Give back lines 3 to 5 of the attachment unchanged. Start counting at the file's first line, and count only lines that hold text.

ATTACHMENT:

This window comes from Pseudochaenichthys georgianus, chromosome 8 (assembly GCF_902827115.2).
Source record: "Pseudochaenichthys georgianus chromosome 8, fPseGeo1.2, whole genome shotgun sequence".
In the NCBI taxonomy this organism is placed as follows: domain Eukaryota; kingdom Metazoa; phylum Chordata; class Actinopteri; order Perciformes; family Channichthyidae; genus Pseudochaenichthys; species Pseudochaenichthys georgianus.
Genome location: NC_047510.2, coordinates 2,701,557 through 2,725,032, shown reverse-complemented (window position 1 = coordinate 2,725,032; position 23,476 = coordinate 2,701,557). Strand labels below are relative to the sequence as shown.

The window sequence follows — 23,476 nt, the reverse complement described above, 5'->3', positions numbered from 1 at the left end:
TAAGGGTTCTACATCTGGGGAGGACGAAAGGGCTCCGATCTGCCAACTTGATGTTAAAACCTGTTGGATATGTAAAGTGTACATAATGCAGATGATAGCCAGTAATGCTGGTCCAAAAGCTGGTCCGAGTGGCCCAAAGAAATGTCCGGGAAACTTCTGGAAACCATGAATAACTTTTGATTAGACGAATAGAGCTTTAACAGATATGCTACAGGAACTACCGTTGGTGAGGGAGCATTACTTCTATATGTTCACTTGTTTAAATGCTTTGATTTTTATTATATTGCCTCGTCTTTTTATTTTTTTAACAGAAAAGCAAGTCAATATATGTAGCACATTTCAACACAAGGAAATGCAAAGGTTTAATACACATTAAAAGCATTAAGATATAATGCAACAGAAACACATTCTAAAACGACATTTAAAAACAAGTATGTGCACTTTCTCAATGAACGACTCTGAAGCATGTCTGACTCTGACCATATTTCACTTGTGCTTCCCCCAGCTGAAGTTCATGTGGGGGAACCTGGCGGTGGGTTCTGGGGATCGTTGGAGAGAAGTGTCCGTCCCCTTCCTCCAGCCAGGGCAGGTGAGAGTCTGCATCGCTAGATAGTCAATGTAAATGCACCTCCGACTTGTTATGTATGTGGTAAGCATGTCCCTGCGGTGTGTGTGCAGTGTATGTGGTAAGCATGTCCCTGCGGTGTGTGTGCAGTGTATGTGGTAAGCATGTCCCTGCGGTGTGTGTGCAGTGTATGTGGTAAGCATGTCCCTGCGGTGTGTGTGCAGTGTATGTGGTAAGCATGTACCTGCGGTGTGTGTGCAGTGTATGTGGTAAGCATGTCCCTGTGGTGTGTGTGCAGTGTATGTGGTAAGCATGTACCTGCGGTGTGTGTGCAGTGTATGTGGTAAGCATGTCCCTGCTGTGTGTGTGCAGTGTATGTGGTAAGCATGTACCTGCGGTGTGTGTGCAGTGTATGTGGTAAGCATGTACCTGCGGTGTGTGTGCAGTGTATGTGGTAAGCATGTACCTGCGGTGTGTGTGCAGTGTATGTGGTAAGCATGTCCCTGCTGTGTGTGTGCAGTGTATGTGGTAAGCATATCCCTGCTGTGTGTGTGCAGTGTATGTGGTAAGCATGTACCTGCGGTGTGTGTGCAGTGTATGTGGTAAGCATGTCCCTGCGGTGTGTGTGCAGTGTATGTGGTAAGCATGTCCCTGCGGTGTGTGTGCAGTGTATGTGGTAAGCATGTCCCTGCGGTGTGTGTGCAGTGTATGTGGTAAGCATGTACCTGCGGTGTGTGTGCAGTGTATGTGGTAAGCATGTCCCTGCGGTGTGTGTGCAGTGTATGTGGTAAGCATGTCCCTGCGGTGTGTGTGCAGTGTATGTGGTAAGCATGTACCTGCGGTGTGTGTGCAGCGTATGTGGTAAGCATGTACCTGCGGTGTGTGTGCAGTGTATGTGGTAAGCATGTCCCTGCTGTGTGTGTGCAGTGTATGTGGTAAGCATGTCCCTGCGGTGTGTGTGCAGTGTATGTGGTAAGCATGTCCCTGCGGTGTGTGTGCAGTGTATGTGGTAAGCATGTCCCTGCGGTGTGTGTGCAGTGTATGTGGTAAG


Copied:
In the NCBI taxonomy this organism is placed as follows: domain Eukaryota; kingdom Metazoa; phylum Chordata; class Actinopteri; order Perciformes; family Channichthyidae; genus Pseudochaenichthys; species Pseudochaenichthys georgianus.
Genome location: NC_047510.2, coordinates 2,701,557 through 2,725,032, shown reverse-complemented (window position 1 = coordinate 2,725,032; position 23,476 = coordinate 2,701,557). Strand labels below are relative to the sequence as shown.

The window sequence follows — 23,476 nt, the reverse complement described above, 5'->3', positions numbered from 1 at the left end: